The restorative nature of trail running has something to do with the fact that it demands your undivided attention, thanks to the varied terrain and steeper grades, the rocks and roots, and the constantly changing scenery. And there’s the power of nature itself—clean air tinged with the tang of salt or the spice of the pines, the sound of birds chirping and the wind flowing through the trees, glimpses of wildlife just beyond the edge of the trail, and the endless gradations of color, be it green, blue, gray or brown.
Trail running gets better as the year grows old. The cooler weather that comes with fall and early winter makes running more comfortable. Ticks, mosquitos and other insects are mostly gone. And as the trees shed their leaves, new vistas open up in the woodlands, allowing you to see further into your surroundings.
Of course, autumn also heralds the start of hunting season so it’s important to take proper precautions, such as wearing blaze orange and other brightly colored clothes, avoiding areas where there are sights and sounds that indicate the presence of hunters, and avoiding early morning and late day runs when hunters and animals are most likely to be active. Pro tip: hunting is not allowed on Sundays, so that’s a great time to plan a trail run. (For more, the Trail Sisters website offers some excellent tips.)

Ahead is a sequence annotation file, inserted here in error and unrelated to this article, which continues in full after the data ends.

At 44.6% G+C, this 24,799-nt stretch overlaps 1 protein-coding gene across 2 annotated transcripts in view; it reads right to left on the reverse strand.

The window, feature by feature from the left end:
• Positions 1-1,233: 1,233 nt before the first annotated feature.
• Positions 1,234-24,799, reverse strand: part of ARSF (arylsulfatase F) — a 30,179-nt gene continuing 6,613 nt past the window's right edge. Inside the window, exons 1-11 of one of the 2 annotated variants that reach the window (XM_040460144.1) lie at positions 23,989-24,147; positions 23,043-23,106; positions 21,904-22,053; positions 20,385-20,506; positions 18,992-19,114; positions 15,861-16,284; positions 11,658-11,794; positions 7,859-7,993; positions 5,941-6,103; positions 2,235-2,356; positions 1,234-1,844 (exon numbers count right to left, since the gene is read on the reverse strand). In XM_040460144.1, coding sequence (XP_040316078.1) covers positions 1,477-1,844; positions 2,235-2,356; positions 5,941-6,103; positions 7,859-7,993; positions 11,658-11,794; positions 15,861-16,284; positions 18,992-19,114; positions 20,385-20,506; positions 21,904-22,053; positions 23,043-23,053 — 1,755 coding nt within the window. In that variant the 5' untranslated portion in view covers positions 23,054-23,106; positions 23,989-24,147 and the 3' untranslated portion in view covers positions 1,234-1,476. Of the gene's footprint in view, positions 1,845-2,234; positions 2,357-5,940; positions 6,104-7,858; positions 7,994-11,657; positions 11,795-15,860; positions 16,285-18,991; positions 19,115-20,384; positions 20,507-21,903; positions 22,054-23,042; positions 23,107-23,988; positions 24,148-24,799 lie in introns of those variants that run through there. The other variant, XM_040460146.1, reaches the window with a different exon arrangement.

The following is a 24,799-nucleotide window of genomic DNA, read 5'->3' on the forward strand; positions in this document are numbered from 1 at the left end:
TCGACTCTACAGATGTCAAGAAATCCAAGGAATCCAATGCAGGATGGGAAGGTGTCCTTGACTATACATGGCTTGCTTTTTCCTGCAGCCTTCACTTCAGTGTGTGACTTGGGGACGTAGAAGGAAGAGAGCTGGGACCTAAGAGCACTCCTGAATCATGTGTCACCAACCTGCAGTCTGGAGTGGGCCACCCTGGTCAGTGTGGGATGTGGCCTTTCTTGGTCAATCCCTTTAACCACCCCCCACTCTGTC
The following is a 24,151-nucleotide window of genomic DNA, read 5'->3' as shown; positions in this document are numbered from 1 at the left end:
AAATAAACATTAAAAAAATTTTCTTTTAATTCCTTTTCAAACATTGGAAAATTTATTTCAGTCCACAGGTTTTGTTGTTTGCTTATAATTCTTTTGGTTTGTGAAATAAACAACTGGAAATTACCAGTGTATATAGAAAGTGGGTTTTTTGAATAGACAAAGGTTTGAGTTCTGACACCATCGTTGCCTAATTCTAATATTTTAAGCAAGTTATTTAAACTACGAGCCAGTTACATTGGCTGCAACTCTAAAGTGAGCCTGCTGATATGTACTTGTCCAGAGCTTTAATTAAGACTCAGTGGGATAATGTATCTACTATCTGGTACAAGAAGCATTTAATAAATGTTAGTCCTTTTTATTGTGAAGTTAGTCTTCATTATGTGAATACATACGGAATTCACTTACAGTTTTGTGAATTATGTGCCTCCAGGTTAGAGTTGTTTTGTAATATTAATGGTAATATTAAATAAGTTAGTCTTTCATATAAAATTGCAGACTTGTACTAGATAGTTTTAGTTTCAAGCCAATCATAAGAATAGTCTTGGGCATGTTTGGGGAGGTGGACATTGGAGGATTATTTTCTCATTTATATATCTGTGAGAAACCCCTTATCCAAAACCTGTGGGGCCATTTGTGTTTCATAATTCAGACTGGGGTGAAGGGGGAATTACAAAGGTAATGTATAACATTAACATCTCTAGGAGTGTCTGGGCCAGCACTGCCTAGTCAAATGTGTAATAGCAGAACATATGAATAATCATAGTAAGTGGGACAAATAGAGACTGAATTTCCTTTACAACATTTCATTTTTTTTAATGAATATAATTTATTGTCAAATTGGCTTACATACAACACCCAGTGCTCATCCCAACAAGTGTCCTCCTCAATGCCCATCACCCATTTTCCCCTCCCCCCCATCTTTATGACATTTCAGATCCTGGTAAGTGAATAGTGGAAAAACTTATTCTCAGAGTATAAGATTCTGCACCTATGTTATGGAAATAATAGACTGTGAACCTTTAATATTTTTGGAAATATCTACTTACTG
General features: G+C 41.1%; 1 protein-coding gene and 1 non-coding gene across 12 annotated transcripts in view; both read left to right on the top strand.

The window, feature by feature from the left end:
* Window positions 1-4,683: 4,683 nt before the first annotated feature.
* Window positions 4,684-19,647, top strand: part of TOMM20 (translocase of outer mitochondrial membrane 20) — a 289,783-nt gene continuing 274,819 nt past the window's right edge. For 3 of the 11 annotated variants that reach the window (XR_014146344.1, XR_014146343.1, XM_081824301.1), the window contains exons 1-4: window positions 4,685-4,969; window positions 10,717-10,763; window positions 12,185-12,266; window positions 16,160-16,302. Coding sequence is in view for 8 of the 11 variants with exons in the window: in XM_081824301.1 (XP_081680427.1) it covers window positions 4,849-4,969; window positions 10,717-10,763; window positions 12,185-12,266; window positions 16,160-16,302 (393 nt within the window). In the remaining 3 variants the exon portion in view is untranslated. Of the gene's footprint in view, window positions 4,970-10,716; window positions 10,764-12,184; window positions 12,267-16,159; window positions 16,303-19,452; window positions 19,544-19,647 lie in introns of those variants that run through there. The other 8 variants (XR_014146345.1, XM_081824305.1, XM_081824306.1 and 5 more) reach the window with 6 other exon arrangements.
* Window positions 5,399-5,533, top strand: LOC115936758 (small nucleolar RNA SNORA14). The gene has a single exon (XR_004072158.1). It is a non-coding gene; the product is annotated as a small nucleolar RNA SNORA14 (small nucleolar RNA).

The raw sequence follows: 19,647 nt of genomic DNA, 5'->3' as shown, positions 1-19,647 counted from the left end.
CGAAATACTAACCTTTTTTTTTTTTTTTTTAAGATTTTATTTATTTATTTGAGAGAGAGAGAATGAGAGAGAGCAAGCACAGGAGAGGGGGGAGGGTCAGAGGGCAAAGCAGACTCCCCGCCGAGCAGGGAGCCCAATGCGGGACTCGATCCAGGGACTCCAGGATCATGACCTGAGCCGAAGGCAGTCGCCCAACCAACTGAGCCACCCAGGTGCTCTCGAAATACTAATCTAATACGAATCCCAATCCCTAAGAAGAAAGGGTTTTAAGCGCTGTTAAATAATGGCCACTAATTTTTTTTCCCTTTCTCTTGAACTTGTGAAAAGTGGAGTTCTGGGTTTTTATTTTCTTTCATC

The Buzzards Bay watershed region boasts so many great places for trail running that it can be hard to know where to start. You can find them by the dozens on Discover Buzzards Bay.
The list below, organized from west to east, contains some of our favorite spots—both places that are well known to dedicated trail runners as well as some hidden gems. If your favorite didn’t make the list, let us know about it.
But most of all, get out there for a run or a jog. No matter where you choose to ramble, you’re sure to find space for exercise, relaxation and–yes–serenity.
1. Simmons Mill Pond Management Area (Little Compton)
Simmons Mill Pond Management Area offers an inviting spot for a run, with its seven ponds, hand-lettered signs and pleasant trails. The paths here are primarily grassy old cart tracks that make for good footing and easy running. The trail network features two main loops that are connected and add up to roughly three miles. And the woodlands, a coastal maritime oak-holly forest, are a rare habitat that only grows in the right conditions in southern New England. This unusual forest is home to a rather unusual mammal: the Southern flying squirrel, a fascinating little mammal that glides from tree to tree on the skin between its wrists and ankles. Flying squirrels are nocturnal, but you may see one if you are finishing your run near dusk.
2. Westport Woods Conservation Park (Westport)